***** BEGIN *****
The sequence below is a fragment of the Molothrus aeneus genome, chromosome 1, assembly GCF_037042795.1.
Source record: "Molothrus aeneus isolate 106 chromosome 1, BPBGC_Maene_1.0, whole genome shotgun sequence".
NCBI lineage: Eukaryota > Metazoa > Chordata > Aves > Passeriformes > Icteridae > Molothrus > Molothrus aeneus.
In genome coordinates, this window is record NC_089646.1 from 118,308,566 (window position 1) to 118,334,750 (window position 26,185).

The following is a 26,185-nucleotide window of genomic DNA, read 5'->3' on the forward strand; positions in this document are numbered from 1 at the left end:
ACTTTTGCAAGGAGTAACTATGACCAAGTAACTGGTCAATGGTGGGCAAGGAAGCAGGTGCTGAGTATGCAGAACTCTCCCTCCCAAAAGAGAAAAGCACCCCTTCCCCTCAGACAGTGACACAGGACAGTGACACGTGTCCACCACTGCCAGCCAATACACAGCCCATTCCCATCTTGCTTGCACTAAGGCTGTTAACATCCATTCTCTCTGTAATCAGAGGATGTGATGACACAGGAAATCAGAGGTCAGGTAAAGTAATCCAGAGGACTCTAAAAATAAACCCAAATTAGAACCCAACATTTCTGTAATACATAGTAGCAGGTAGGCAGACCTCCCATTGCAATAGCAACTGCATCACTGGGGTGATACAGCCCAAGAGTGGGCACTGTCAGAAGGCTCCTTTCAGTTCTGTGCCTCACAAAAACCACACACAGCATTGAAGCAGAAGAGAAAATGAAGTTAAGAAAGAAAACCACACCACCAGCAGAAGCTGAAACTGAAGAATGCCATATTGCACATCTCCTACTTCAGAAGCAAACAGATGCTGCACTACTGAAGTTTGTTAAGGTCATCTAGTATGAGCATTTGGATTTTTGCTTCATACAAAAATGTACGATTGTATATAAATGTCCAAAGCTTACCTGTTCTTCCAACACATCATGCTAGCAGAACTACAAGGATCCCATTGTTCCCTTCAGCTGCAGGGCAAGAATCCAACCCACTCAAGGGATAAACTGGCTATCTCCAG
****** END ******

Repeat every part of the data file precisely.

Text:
The sequence below is a fragment of the Molothrus aeneus genome, chromosome 1, assembly GCF_037042795.1.
Source record: "Molothrus aeneus isolate 106 chromosome 1, BPBGC_Maene_1.0, whole genome shotgun sequence".
NCBI lineage: Eukaryota > Metazoa > Chordata > Aves > Passeriformes > Icteridae > Molothrus > Molothrus aeneus.
In genome coordinates, this window is record NC_089646.1 from 118,308,566 (window position 1) to 118,334,750 (window position 26,185).

The following is a 26,185-nucleotide window of genomic DNA, read 5'->3' on the forward strand; positions in this document are numbered from 1 at the left end:
ACTTTTGCAAGGAGTAACTATGACCAAGTAACTGGTCAATGGTGGGCAAGGAAGCAGGTGCTGAGTATGCAGAACTCTCCCTCCCAAAAGAGAAAAGCACCCCTTCCCCTCAGACAGTGACACAGGACAGTGACACGTGTCCACCACTGCCAGCCAATACACAGCCCATTCCCATCTTGCTTGCACTAAGGCTGTTAACATCCATTCTCTCTGTAATCAGAGGATGTGATGACACAGGAAATCAGAGGTCAGGTAAAGTAATCCAGAGGACTCTAAAAATAAACCCAAATTAGAACCCAACATTTCTGTAATACATAGTAGCAGGTAGGCAGACCTCCCATTGCAATAGCAACTGCATCACTGGGGTGATACAGCCCAAGAGTGGGCACTGTCAGAAGGCTCCTTTCAGTTCTGTGCCTCACAAAAACCACACACAGCATTGAAGCAGAAGAGAAAATGAAGTTAAGAAAGAAAACCACACCACCAGCAGAAGCTGAAACTGAAGAATGCCATATTGCACATCTCCTACTTCAGAAGCAAACAGATGCTGCACTACTGAAGTTTGTTAAGGTCATCTAGTATGAGCATTTGGATTTTTGCTTCATACAAAAATGTACGATTGTATATAAATGTCCAAAGCTTACCTGTTCTTCCAACACATCATGCTAGCAGAACTACAAGGATCCCATTGTTCCCTTCAGCTGCAGGGCAAGAATCCAACCCACTCAAGGGATAAACTGGCTATCTCCAG